Implications of Bycatch, Discards, and Size Limits on Reference Points in the Pacific Halibut Fishery
Steven Martell, Ian Stewart, and Jane Sullivan
- Price: $10.00 Sale: $0.00
The current harvest policy for the Pacific halibut fishery uses a 32-inch minimum size limit in the directed commercial fishery, and total annual catches in each of the eight regulatory areas are based on area-specific exploitation rate targets. In nondirected fisheries retention of halibut is prohibited. Post-release survival rates are gear dependent and partially based on observer accounts of halibut release condition. The current assumption is that 84% of the sub-legal halibut discarded from the directed halibut fishery survive each year and this rate is the same for all sizes of fish. This paper examines how sensitive estimates of maximum sustainable yield (MSY) and spawning biomass per recruit–based reference points are to the assumptions of post-release survival and the cumulative effects of size-selective fishing. A joint probability model for surviving the capture process is developed for modeling the instantaneous rates of retention and discarding in directed fisheries, as well as the cumulative effects of size-selective mortality from all sources. Evaluation of the current minimum size limit and discard mortality rates, and alternatives, for MSY-based reference points is based on assumptions about an underlying stock-recruitment relationship. The trade-offs between discard mortality, size limits, bycatch, and fishing intensity are examined from a long-term equilibrium perspective using isopleths that describe per recruit changes in spawning biomass, yield, discard, and mean weight and composition of the landed catch.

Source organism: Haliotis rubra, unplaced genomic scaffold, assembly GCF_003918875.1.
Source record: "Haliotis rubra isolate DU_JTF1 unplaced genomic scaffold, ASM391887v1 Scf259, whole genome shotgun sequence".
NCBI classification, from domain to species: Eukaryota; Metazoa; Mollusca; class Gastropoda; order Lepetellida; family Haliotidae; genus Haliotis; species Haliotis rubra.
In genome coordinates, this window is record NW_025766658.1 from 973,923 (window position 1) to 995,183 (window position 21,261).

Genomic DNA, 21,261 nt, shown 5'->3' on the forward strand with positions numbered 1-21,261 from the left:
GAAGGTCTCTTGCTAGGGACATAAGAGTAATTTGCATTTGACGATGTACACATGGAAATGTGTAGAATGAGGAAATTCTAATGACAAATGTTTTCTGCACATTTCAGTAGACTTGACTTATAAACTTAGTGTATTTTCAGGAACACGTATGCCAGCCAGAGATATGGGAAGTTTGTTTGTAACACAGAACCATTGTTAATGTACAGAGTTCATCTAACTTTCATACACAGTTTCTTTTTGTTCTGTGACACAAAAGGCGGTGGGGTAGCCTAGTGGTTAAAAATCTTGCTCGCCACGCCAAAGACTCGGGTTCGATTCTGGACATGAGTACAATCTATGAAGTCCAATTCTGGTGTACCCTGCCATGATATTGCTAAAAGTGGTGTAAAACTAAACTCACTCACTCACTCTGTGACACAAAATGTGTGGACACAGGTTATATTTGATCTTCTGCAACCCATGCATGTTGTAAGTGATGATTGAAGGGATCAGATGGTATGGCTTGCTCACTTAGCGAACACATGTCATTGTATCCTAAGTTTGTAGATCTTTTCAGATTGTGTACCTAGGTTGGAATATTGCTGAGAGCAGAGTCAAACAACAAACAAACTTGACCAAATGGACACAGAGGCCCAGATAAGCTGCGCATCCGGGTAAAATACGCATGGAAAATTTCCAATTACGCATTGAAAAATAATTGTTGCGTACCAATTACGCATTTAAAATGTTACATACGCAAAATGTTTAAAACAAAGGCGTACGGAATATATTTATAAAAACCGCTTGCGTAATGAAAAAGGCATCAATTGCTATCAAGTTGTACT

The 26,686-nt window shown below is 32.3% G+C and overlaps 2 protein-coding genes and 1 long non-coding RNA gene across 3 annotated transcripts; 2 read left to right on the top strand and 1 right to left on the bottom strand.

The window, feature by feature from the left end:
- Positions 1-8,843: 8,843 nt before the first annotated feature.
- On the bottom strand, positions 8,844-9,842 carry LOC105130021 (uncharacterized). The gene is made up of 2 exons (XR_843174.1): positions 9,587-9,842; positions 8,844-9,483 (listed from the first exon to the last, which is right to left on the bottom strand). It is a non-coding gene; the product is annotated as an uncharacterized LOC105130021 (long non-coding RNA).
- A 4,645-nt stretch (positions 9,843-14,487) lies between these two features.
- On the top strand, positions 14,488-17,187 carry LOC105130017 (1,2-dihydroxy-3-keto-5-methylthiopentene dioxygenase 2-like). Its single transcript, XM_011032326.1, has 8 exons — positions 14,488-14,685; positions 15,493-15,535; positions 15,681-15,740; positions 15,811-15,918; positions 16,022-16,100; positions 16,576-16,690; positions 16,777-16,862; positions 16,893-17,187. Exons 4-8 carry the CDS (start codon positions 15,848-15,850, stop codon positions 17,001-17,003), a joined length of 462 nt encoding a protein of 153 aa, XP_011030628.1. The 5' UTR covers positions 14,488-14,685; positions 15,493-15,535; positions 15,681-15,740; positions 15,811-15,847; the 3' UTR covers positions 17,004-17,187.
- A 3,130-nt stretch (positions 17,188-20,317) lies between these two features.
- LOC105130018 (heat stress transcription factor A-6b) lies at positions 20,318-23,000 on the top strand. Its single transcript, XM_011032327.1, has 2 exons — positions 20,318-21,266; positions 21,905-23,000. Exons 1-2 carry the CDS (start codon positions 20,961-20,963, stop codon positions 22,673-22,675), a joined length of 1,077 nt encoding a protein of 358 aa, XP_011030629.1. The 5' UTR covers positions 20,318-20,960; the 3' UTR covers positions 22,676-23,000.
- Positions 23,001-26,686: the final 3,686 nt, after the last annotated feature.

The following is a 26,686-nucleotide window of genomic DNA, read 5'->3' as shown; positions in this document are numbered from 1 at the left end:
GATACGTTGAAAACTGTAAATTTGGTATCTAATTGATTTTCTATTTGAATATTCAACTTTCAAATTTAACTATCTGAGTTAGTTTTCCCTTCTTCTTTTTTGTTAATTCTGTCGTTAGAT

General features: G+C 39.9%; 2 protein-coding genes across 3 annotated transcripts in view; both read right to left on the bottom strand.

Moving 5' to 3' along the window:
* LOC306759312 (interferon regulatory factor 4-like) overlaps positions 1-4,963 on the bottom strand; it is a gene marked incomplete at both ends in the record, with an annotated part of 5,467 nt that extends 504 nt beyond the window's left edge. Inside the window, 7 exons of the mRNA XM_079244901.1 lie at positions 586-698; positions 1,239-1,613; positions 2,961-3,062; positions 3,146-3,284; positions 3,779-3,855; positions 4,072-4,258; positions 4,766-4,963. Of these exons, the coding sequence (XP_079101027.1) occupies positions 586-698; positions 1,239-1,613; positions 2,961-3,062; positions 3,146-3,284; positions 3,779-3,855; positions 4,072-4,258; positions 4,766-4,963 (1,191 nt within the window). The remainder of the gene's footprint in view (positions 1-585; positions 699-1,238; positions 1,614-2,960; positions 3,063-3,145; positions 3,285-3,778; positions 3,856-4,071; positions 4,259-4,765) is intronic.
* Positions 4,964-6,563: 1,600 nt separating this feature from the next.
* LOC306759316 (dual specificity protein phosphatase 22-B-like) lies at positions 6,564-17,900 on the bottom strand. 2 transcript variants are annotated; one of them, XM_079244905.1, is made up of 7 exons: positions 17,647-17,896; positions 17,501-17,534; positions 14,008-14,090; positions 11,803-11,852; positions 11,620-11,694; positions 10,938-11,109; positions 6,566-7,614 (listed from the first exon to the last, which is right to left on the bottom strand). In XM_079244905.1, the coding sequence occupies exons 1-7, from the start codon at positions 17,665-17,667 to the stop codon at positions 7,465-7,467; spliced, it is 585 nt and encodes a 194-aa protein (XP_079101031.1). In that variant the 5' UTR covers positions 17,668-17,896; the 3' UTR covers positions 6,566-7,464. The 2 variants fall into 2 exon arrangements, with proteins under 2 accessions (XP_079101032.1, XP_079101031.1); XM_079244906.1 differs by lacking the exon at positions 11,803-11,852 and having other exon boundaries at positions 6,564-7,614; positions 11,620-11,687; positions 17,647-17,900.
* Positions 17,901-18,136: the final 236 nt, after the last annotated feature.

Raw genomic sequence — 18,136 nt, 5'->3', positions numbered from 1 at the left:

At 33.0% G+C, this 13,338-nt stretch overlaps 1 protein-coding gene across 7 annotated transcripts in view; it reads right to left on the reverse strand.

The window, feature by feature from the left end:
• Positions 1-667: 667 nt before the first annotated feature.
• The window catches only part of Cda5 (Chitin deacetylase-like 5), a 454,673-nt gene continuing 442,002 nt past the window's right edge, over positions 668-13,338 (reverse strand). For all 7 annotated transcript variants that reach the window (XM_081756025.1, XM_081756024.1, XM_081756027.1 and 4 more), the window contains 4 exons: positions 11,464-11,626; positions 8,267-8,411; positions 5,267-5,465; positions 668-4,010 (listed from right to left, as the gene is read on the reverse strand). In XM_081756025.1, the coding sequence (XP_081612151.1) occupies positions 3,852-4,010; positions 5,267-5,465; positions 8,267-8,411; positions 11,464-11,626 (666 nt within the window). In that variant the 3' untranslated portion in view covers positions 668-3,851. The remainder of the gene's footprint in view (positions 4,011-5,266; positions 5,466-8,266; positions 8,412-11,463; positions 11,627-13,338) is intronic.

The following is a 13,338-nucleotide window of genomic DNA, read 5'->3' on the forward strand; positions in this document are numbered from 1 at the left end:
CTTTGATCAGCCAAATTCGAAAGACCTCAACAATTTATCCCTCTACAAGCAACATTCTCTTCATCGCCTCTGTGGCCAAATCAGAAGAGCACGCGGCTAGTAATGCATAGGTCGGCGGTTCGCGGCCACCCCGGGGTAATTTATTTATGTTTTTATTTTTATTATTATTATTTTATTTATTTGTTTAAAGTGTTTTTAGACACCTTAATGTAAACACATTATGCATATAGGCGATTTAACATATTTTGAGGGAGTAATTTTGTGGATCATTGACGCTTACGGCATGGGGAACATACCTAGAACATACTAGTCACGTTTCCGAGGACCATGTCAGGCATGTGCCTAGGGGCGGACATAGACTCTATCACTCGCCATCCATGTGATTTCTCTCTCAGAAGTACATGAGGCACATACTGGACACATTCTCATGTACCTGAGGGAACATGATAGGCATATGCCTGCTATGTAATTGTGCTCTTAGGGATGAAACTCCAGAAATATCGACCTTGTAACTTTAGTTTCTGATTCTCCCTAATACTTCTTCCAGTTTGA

Determining optimal harvest rates for the directed fishery is strongly linked with amounts of bycatch mortality, size limits, and discard mortality rates. Three alternative bycatch mortality scenarios of 0, 10, and 20 million pounds were explored. Potential losses in landed value to the directed fishery associated with discarding sub-legal fish are on the order of $10 to $24 million per year, while total losses associated with discarding and bycatch mortality are on the order of $70 to $120 million per year.
- Item number: AK-SG-15-01c
- Year: 2015
- Pages: 24
- DOI: https://doi.org/10.4027/fbgics.2015.03